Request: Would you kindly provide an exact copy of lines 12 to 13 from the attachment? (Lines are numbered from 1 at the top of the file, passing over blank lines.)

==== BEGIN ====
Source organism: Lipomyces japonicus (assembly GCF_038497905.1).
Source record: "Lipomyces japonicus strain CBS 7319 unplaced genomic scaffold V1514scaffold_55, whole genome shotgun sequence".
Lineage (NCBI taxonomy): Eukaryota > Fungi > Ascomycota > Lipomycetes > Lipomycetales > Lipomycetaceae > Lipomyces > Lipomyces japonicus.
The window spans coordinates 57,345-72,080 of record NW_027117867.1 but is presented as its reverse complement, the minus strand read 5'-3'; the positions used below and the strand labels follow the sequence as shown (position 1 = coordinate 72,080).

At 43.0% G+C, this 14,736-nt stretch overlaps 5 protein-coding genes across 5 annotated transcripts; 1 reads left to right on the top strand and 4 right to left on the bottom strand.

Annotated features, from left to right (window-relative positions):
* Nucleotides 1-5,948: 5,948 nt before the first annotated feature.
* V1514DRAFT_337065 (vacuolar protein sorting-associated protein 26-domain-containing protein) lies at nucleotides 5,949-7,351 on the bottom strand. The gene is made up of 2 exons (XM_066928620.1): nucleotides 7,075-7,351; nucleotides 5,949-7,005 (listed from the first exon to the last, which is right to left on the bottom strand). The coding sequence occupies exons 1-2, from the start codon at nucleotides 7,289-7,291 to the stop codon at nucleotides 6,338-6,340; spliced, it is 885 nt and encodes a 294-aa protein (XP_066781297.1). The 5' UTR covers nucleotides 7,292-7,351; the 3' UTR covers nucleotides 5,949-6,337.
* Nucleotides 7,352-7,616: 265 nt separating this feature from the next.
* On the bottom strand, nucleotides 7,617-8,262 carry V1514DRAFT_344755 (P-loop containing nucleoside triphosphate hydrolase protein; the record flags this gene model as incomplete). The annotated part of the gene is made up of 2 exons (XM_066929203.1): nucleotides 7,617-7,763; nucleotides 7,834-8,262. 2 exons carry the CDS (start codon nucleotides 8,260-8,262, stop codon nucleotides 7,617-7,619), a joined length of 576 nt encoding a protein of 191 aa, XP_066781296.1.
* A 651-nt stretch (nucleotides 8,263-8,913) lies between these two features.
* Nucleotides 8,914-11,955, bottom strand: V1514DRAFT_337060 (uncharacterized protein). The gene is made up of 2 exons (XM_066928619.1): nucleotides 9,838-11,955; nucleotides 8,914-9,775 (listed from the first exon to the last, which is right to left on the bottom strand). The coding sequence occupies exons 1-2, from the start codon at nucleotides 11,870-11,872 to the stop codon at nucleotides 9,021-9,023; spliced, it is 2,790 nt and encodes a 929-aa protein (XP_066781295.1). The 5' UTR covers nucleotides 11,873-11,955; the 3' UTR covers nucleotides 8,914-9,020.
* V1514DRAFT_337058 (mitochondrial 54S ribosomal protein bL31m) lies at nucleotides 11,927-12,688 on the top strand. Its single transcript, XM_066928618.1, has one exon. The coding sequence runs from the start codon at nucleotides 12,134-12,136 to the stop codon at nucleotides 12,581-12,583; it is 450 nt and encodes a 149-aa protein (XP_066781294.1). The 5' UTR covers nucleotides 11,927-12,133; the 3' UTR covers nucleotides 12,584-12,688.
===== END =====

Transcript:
* Nucleotides 8,914-11,955, bottom strand: V1514DRAFT_337060 (uncharacterized protein). The gene is made up of 2 exons (XM_066928619.1): nucleotides 9,838-11,955; nucleotides 8,914-9,775 (listed from the first exon to the last, which is right to left on the bottom strand). The coding sequence occupies exons 1-2, from the start codon at nucleotides 11,870-11,872 to the stop codon at nucleotides 9,021-9,023; spliced, it is 2,790 nt and encodes a 929-aa protein (XP_066781295.1). The 5' UTR covers nucleotides 11,873-11,955; the 3' UTR covers nucleotides 8,914-9,020.
* V1514DRAFT_337058 (mitochondrial 54S ribosomal protein bL31m) lies at nucleotides 11,927-12,688 on the top strand. Its single transcript, XM_066928618.1, has one exon. The coding sequence runs from the start codon at nucleotides 12,134-12,136 to the stop codon at nucleotides 12,581-12,583; it is 450 nt and encodes a 149-aa protein (XP_066781294.1). The 5' UTR covers nucleotides 11,927-12,133; the 3' UTR covers nucleotides 12,584-12,688.